Many groups think of themselves as jazz bands, especially when they offer just a teeny dose of improv, or swing, or interaction or any of the other basic elements of the art form. Some are content to operate on the music’s fuzzy boundaries.

01_Sultans_of_StringThis trio could be classified as neo-jazz – they certainly aren’t purveyors of smooth jazz. The Sultans Of String do global music in which you’ll detect Flamenco, Roma, Arab, Cuban and Brazilian elements as well as plentiful grooves on their third album Move (Indie MCK 2050 It’s a polished affair of 12 cuts with much colourful atmosphere, savage to sweet execution and terrific violin work from leader Chris McKhool. At his side are guitarists Kevin Laliberte and Eddie Paton, bass Drew Birston and sterling percussionist Chendy Leon as well as an army of guests. There’s much to enjoy from the Afro-Spanish blend of Andalucia to the lively Emerald Swing and the ultra-jazzy Ernie’s Bounce - and stuff to avoid (a cloying Heart of Gold for instance) – but overall it’s fun, if perhaps a little too polished.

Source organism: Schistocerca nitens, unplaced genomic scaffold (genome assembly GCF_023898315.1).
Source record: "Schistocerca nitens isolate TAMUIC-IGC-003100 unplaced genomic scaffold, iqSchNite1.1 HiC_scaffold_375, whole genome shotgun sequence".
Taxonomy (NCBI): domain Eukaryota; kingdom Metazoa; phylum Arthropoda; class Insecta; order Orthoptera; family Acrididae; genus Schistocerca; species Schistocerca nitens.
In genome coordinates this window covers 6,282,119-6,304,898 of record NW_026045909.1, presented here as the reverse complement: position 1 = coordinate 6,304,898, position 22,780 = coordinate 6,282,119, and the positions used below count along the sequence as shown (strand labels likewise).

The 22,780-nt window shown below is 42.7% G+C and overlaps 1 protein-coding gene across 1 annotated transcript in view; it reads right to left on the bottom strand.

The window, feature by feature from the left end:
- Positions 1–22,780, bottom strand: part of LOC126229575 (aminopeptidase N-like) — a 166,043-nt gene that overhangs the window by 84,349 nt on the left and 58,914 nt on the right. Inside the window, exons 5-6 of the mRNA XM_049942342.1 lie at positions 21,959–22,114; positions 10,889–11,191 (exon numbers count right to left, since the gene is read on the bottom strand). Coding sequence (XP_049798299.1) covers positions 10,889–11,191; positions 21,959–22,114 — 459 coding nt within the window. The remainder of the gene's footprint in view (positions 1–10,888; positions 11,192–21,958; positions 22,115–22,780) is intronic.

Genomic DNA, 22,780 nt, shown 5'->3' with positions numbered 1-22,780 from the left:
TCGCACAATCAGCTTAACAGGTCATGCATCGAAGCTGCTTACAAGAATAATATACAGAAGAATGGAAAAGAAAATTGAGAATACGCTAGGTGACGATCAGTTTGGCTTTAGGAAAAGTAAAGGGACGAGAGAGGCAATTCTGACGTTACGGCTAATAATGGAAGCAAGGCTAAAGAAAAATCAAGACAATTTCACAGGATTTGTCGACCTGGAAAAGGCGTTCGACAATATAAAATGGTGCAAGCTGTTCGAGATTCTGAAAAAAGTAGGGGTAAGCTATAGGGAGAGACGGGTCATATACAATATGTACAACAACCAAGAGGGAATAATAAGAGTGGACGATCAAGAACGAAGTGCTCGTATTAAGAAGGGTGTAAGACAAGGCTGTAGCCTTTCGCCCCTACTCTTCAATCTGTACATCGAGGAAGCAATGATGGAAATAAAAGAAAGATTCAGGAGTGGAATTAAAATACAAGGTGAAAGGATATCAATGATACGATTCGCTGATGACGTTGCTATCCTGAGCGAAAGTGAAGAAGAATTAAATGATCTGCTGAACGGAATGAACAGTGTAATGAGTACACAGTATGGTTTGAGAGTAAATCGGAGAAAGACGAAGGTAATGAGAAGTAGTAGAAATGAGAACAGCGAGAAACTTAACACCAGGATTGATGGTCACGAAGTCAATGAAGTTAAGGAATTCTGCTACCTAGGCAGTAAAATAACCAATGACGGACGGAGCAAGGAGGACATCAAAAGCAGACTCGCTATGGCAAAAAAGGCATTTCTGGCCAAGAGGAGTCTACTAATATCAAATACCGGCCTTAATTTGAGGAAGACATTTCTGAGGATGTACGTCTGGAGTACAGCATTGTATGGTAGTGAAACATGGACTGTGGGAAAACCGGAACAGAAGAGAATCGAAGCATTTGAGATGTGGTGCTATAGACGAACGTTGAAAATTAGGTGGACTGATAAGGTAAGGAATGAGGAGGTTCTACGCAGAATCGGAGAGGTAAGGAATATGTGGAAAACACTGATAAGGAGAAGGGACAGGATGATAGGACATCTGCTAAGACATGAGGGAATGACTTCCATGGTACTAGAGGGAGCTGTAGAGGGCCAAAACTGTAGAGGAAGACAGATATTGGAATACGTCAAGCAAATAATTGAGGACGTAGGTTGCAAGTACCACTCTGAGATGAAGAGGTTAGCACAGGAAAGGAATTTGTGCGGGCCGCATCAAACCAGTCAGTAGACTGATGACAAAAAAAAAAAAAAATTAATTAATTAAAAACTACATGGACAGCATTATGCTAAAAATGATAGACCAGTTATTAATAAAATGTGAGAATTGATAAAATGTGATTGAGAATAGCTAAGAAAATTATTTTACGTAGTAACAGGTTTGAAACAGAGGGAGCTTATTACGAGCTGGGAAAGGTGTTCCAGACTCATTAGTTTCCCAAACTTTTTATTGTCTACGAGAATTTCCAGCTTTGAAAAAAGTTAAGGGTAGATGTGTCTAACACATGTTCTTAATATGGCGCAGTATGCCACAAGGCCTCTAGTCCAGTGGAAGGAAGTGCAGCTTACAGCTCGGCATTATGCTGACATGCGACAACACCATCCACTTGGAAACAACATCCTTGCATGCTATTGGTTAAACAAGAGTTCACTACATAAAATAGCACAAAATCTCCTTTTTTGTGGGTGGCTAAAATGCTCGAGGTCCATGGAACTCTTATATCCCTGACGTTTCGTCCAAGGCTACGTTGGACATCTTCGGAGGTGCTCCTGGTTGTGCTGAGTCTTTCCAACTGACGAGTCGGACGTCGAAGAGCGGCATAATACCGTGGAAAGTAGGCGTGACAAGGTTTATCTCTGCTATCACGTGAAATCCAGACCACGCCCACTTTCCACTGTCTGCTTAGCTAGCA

02_Boxcar_BoysThe Boxcar Boys offer a dozen tracks and interesting instrumentation on Don’t Be Blue (Indie with Rob Teehan, sousaphone, John David Williams, clarinet and composer of eight tunes, Karl Silveira, trombone, Laura Bates, violin and Ronen Segall, accordion. There’s vintage jazz, humour, Klezmer, blues, hillbilly vocals and more here, and you surely can dance to this circus music.

03_GypsophiliaHalifax-based Gypsophilia (not to be confused with US band of the same name) is seven-strong. They all sing and play multiple instruments on Constellation (FMG026, an album that expands on their fondness for Django Reinhardt. The 11 tunes, all by band members, are all distinctly different, a movie score perhaps with its touches of bop, classical, whimsy and waltzes. If these troubadours return to the GTA, go see.

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